What is even more astonishing is this. The author collects stories on eels. Most of them are folksy in nature and very disjointed and he describes them in great detail when he collects these. But, when he goes to another gathering in the same country and asked to narrate what he found out, he starts writing the same story in detail again and I was completely taken aback, wondering if I have to read the same thing again in another page of the story. But after two paragraphs of agonizing repetition, he simply states that he told the other stories and mentions them. It is all about the everyday life of various cultures, which would be interesting if that is what you were looking for in a book but in a book that purports to talk about eels, it is irritating. Even in a book about cultures, the details he brings in of how they made tea and how the old man asked him to buy alcohol and he obliged and how he went and saw many officials in some government set up will make people want to throw the book across the room, I guess.. I definitely resisted the temptation to do just that, many times.
Let us say 2/10

– – Krishna

Movie: Crimson Peak (2015)

Filed under: Hollywood Movies — Tags: , , , , , — krishnafromtoronto @ 11:05 am


imageWhen I heard Guillermo Del Toro has actually directed a film after the fascinating Pan’s Labyrinth, I wanted to drop everything and see the movie. He has been executive producer of a lot of movies that bear his name in the posters prominently of late, but he has not directed them. (See our review of Mama, earlier, for an example.) So this was, for me, a long awaited event. See the movie I did and came out with a considerable dissatisfaction.


Some of the Guillermo effects are there. The dilapidated Crimson Peak is well set and the ghosts, especially that of the protagonist Edith Cushing’s mother are refreshingly different. They seem to trail some kind of smoke to show the ethereal quality of ghosts and this is the kind of small touches that Toro gives his movies that make them stand out.


But then the story is not like him at all. The twist is kind of easy to foresee (Remember the end of Pan’s Labyrinth? This does not even come close)

The story is one of Edith Cushing, heir to the fortune of a businessman. She is charmed and falls in love with Sir Thomas Sharpe from England, who seems to have the most charming manners she has seen. When the father seems to be against it, he dies in a brutal murder, with his head crushed against a sink,  leaving Edith to proceed with the romance.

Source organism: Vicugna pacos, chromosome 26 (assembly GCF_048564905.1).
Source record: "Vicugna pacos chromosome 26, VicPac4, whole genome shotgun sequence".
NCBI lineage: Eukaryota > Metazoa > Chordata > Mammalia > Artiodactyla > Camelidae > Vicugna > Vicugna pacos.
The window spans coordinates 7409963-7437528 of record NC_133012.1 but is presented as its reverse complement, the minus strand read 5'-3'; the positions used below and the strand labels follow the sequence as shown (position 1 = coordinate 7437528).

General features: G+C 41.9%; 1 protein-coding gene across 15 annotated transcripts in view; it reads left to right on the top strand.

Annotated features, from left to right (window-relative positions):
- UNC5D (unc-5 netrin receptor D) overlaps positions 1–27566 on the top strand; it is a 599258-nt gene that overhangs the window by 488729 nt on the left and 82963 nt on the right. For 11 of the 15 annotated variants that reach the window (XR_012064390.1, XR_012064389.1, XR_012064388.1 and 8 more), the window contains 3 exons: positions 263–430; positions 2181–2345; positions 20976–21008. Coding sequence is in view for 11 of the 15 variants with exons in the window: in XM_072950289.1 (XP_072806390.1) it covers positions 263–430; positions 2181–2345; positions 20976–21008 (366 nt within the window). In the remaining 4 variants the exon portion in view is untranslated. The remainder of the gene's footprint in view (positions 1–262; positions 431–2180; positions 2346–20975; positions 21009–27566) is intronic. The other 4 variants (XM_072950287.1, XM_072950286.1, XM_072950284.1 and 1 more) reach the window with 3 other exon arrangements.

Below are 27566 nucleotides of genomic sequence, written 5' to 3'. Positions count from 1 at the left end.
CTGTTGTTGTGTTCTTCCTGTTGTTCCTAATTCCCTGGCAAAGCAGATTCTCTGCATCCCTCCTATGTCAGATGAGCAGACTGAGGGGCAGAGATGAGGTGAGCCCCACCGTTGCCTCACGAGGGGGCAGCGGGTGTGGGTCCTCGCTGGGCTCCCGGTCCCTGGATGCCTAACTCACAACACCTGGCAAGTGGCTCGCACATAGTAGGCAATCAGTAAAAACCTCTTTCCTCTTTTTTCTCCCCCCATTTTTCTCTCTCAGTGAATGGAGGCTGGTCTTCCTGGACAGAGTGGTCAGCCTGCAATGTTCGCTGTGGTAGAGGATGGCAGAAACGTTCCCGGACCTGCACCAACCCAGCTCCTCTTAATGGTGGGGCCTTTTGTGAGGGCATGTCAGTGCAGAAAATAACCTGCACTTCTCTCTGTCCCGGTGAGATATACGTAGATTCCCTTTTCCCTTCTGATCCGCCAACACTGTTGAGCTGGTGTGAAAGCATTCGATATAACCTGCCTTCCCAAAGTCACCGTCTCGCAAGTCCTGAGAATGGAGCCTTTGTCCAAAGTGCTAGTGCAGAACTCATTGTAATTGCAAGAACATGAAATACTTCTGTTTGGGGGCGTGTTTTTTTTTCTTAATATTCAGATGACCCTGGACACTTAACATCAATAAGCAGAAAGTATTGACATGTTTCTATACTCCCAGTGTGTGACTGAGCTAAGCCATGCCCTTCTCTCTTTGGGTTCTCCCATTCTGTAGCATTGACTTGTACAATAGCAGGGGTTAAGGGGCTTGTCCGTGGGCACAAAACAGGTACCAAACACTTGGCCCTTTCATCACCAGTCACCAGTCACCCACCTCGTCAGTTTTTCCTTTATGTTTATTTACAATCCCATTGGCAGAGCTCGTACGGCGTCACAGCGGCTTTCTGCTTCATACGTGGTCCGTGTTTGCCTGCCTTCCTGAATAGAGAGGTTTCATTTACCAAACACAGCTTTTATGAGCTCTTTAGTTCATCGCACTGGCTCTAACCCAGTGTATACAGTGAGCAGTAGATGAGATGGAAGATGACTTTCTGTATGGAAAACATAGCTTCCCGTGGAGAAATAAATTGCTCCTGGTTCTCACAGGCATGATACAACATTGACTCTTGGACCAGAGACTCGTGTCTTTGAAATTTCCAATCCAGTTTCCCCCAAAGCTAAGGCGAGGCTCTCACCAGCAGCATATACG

She marries Sir Thomas and moves to England. Before she leaves, the vapour trailing ghost of her own mother warns her ‘Beware of the Crimson Peak’. She finds that Sir Thomas is living in a creepy, dilapidated mansion with her sister Lady Lucille Sharp.

The mystery deepens when Lucille seems to hate her, keeps her literally imprisoned, and refuses to hand over the keys of the mansion to the new mistress. Sir Thomas is all charm and assurance.


Slowly, she uncovers the gruesome truth and the mystery. There are also some additional surprises where she realizes that the brother and sister have been having an incestuous affair and have been trying to slowly kill her for her inheritance.


The ending is bizarre and involves brutal efforts to kill each other.


The story is weak, so the strong portrayal, the sets etc do not make up for it. The movie, I think, could be justifiably done by many others equally well and does not need a Guillermo at the helm.

If you perhaps go without the preconceived notion that I had, perhaps you may have enjoyed it a bit more, but even so, I would not think you would place it on par with one of the best horrors of recent times.

The interesting character is Jessica Chastain, who plays the deranged Lady Lucille. A very different role from her Zero Dark Thirty (Maya) or The Martian (Melissa) and Tom Hiddleston, our own Loki in the Thor series.


I would say a 4/10

– – Krishna